You can buy it here.

Old article from the Multicompte Center to read at random

Revisiting the strange history of Santiago Casilla as a hitter (August 14, 2019 – Casey Cantrell)

Giant links

What time do the Giants play today?

The Giants have a day off today. Enjoy the NFL Draft and the Warriors game. Or not.

Anyway, have a nice Thursday.

Source link

]]> 0
San Francisco’s historic first Bitcoin home, 20Mission, to auction 75-year NFT lease Thu, 29 Apr 2021 12:00:00 +0000

SAN FRANCISCO, April 29, 2021 (GLOBE NEWSWIRE) – (via Blockchain Wire) –– 20Mission (, a pioneering start-up community and co-living space for creatives, technology and entrepreneurship in San Francisco will launch its first auction of spaces in this historic building, minted as NFT on May 5. Ownership of each NFT gives the option of signing a 75-year lease at just $ 1 per month. Besides the real estate asset, auction winners will also receive an additional NFT which gives them the exclusive right to use their space as a virtual asset. The NFTs representing each space will be minted on a peer-to-peer NFT market from May 5th.

Developed by Bitcoin exchange pioneer Jered Kenna and founder of the first Bitcoin exchange in the United States, 20Mission is a crypto landmark and location of the very first Bitcoin home, which was the first to accept Bitcoin for rent. . It hosted San Francisco’s First Bitcoin Meeting, the first Bitcoin art exhibit, starred for the first Bitcoin documentary: The Rise and Rise of Bitcoin in 2014, and served as the founding venue for TradeHill and Ripple. , as Jered introduced future CEO Chris Larsen to Ripple on the Rooftop. 20Mission now offers luxurious co-living spaces in the heart of San Francisco, fully equipped for turnkey living with a neighboring community of startups integrated to promote entrepreneurship.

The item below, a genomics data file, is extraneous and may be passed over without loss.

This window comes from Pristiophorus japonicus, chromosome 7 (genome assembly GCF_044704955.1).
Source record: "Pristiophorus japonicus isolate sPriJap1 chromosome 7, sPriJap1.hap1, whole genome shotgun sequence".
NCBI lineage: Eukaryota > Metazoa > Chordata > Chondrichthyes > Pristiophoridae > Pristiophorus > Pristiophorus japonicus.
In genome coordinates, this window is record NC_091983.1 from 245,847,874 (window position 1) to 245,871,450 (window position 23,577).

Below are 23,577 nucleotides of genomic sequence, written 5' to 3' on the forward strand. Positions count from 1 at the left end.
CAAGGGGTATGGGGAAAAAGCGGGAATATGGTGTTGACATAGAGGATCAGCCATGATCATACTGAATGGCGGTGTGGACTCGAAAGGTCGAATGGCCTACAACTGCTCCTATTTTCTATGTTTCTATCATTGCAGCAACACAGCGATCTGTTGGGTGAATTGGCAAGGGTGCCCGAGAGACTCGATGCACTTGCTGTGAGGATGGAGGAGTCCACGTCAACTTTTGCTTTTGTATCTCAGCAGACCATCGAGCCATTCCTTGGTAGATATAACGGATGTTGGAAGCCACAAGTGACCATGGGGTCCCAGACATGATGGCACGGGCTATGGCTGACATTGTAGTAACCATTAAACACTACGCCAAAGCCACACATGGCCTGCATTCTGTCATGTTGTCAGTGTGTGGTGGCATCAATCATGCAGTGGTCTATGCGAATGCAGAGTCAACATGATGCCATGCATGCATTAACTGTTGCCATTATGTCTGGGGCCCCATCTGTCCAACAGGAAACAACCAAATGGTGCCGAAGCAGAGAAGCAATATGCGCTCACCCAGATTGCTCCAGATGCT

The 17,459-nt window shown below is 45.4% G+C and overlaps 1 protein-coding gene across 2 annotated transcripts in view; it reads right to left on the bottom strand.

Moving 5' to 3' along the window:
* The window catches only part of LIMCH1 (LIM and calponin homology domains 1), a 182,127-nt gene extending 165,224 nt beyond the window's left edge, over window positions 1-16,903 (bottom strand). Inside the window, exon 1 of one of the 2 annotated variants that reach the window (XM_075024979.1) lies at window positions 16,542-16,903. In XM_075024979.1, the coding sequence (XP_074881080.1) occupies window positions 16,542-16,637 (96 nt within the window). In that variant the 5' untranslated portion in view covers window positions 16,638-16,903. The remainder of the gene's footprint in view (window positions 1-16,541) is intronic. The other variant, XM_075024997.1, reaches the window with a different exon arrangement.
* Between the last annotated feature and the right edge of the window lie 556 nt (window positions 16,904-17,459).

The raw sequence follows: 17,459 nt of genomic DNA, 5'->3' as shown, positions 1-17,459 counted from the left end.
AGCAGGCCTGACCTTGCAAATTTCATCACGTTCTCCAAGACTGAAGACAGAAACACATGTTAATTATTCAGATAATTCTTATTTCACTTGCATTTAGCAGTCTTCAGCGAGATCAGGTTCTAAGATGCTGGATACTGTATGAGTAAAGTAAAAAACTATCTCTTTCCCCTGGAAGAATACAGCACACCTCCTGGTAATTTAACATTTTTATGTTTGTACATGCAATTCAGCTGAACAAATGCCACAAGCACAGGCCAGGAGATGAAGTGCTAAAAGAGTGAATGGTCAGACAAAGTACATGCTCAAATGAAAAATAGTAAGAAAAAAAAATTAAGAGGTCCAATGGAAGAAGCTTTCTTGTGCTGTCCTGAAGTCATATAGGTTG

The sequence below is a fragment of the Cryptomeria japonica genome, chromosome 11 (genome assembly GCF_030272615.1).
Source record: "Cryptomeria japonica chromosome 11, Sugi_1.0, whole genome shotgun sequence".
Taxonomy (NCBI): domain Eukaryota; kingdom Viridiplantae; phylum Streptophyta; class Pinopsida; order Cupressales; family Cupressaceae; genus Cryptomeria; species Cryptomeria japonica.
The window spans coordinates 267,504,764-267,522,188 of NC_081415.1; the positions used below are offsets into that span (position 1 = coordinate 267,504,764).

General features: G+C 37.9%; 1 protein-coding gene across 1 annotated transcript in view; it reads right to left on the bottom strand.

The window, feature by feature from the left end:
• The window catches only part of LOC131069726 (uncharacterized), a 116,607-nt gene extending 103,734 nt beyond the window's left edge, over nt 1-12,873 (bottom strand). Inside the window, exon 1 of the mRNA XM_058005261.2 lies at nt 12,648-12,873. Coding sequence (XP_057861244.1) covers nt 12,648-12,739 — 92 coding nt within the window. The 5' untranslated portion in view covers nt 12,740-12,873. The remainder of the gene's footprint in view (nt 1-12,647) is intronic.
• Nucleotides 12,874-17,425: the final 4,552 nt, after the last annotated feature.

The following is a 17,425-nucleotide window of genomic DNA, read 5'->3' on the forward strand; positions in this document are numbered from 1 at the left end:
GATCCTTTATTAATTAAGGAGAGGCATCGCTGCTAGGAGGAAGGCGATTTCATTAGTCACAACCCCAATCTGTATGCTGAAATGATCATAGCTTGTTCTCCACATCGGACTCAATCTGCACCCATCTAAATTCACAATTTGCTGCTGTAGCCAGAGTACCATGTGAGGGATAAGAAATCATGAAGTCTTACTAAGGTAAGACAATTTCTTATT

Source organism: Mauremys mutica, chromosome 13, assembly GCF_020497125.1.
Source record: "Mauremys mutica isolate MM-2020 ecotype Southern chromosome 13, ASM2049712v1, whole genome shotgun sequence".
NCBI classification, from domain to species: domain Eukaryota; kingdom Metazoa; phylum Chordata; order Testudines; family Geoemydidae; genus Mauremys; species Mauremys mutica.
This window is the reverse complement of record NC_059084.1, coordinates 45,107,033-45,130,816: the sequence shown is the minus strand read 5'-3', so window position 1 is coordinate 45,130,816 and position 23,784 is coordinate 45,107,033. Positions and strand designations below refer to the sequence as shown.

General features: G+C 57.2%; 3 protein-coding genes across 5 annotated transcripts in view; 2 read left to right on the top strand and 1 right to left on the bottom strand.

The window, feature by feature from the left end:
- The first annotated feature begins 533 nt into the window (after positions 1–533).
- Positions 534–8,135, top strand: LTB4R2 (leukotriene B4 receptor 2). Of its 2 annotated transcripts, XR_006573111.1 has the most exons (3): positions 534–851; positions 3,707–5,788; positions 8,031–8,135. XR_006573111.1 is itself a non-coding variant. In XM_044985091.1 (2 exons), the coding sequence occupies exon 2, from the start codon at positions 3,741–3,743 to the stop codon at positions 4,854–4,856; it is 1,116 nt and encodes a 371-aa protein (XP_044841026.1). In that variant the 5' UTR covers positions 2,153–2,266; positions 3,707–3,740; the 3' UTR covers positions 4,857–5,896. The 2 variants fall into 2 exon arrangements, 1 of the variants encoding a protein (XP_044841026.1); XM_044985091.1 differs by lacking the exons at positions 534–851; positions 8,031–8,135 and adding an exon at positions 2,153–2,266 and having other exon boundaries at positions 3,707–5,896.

“NFTs have had a huge impact on virtual real estate with digital home sales, but there is a largely untapped market for NFT-related real estate,” said Jered Kenna, Founder and CEO of 20Mission. 20Mission presents an all-new model that will turn things around in the real estate market, allowing auction winners to lease cohabitation space with a 75-year lease for a San Francisco property for a fraction of the cost with no payments of utilities and no taxes ever. ”

The starting auction price for the NFTs of each venue will be set based on the size, location and amenities of each coliving space. Bidders will also be able to purchase NFTs for virtual access to any future virtual property of 20 missions.